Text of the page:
Easter is a religious holiday celebrated by many people all over the world. It is followed by the 40 day fasting period known as Lent (which is preceded by carnival). The week leading up to Easter is known as Holy Week and includes dates such as Palm Sunday and Good Friday. If you can’t make it to the “live” Easter festivities, never fear. There are many ways you can still celebrate the different traditions from around the world at home.
The Spanish Holy Week, or Semana Santa, is an event celebrated all over Spain. This year, you can follow the processions on Telemadrid. The processions are some of the most iconic in the world, with elaborate floats and hooded people carrying these floats. You can also follow mass services online through YouTube channels of the cathedrals, basilicas, and churches around Spain. Try making you own torrijas for an added taste of Pascua.
There are usually huge crowds at the Vatican waiting to hear the Pope speak. This year, the Pope will be delivering all Holy Week services online. You can check out the live services by visiting the Vatican News website. The Monday after Easter, Italians will gather in parks to have a picnic and celebrate Pasquetta. While going to can’t happen this year, you can still celebrate this tradition by making a meal at home and calling friends and family via video chat.
France has flying bells that bring candy to children on Easter Sunday. No church bells are rung between Good Friday and Easter Sunday out of respect. If you have raw eggs, try making an omelette like they do in Haux. Their omelette has 15,000 eggs! Maybe make yours a little smaller. If you’re looking for church services, Saint Vincent de Paul in Marseille has been live-streaming services, and Easter services are no exception.
In the northeast of England, the Easter tradition of egg jarping has become so popular, there’s even a world championship event. Egg jarping is essentially egg tapping, or a game where two opponents hit their eggs together in an attempt to smash the other’s egg. To play this game at home, all you need is some hard boiled eggs and a willing opponent. If you’re not into egg smashing, you can make hot cross buns, an Easter favorite.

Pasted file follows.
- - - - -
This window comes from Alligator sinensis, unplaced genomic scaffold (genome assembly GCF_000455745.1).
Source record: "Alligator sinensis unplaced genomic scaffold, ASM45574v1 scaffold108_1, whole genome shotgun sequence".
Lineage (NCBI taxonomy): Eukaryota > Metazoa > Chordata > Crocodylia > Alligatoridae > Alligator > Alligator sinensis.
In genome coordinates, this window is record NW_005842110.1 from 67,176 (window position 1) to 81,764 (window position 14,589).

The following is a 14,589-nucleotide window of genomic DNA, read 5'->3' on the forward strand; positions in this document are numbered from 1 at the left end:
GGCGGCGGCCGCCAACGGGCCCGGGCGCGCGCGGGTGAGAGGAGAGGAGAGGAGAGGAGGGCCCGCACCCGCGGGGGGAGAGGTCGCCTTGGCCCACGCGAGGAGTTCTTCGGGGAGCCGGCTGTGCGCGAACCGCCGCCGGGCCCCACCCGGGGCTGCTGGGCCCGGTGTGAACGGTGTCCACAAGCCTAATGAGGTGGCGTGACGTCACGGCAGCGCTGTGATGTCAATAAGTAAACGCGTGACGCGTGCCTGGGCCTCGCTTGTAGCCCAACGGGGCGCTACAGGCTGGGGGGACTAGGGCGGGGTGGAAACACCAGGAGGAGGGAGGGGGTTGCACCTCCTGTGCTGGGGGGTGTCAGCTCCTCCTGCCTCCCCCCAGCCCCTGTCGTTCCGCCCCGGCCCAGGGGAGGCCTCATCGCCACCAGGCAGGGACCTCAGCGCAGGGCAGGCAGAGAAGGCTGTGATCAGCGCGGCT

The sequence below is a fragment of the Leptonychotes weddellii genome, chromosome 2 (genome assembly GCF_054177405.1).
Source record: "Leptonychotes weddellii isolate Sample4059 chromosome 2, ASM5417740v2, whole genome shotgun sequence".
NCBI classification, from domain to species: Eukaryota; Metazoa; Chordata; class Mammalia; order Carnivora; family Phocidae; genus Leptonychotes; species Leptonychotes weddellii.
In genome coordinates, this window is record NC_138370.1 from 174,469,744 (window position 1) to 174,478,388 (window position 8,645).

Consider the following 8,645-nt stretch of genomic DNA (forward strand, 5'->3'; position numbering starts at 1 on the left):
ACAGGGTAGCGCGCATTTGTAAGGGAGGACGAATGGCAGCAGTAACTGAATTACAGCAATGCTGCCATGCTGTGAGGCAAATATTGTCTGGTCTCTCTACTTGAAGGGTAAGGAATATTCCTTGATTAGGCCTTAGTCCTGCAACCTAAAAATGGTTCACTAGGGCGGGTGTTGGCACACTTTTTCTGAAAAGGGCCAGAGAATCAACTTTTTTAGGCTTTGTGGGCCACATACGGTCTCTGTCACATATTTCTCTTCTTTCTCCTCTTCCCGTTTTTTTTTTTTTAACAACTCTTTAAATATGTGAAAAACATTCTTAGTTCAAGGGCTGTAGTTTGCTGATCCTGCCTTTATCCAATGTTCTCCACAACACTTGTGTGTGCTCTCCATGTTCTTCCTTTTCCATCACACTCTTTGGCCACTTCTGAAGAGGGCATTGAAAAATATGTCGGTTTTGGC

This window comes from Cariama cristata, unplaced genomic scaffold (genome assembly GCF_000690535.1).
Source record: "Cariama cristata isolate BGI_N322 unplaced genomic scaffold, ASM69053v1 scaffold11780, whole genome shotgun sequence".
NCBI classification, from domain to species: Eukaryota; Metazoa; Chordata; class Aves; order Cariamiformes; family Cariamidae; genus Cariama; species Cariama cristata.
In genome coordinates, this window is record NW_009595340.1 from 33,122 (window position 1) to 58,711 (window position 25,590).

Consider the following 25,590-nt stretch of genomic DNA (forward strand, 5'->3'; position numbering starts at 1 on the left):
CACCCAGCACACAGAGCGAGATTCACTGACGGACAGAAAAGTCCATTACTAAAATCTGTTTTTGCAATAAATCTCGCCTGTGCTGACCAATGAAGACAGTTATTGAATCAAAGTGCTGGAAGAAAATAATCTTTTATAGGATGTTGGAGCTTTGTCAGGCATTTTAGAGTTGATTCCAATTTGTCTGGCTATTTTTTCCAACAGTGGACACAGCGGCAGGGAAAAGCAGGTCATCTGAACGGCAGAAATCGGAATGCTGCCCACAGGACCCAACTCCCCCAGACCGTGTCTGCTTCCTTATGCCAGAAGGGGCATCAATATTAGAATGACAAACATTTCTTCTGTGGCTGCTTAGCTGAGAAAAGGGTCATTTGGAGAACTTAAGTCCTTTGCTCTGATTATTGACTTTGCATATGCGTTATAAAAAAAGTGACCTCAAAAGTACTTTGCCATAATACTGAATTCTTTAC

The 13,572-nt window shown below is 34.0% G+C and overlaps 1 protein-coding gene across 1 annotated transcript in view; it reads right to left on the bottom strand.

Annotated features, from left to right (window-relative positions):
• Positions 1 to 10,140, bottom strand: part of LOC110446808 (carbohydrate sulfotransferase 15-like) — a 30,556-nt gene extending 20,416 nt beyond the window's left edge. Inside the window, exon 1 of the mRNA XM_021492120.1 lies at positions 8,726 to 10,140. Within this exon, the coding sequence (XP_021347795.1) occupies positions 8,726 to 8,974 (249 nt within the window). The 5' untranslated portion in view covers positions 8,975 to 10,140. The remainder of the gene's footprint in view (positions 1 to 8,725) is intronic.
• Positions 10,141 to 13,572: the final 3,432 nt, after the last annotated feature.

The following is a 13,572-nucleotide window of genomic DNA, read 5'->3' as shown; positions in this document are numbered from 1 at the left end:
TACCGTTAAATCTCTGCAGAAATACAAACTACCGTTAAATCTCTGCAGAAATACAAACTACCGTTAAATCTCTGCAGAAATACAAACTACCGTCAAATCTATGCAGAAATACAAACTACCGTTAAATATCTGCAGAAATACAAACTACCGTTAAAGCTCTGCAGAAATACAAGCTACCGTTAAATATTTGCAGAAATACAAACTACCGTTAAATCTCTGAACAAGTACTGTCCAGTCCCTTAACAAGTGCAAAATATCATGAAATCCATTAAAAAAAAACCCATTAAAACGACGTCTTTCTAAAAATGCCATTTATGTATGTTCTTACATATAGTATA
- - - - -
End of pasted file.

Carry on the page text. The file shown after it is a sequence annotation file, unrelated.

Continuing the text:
This year’s Easter services are happening behind closed doors, but that doesn’t mean you can’t celebrate like a Greek! There is a tradition in Corfu where you smash pots. Smashing a pot can really help with frustration! If you’re going to dye eggs, make sure they are red (it’s the traditional color). If you’re in the mood to cook, try making the traditional roasted lamb (make sure to get to the grocery store early) or Tsoureki bread.
Bunnies are considered pests in Australia, which is why their mascot is the bilby. The big thing most Aussies do is head to the Sydney Royal Easter Show, the biggest ticketed event in Australia. While this year’s show has passed, you can check out their Facebook page for more information. There will be a few regional live streams of church services, like St. John’s Cathedral in Brisbane does on their YouTube channel.
The United States is known for its various Easter traditions. The simplest way for someone in the United States to get into the spirit is to color eggs. Egg coloring kits can be bought at supermarkets (which are still open since they are essential stores). If you don’t feel like heading to the store, you can make your own dyes with vinegar and food coloring. After your done, hide the eggs around the house and go on an Easter egg hunt! Make sure to tell everyone it was the Easter bunny’s doing. If you’re looking for church services, check with your local parish.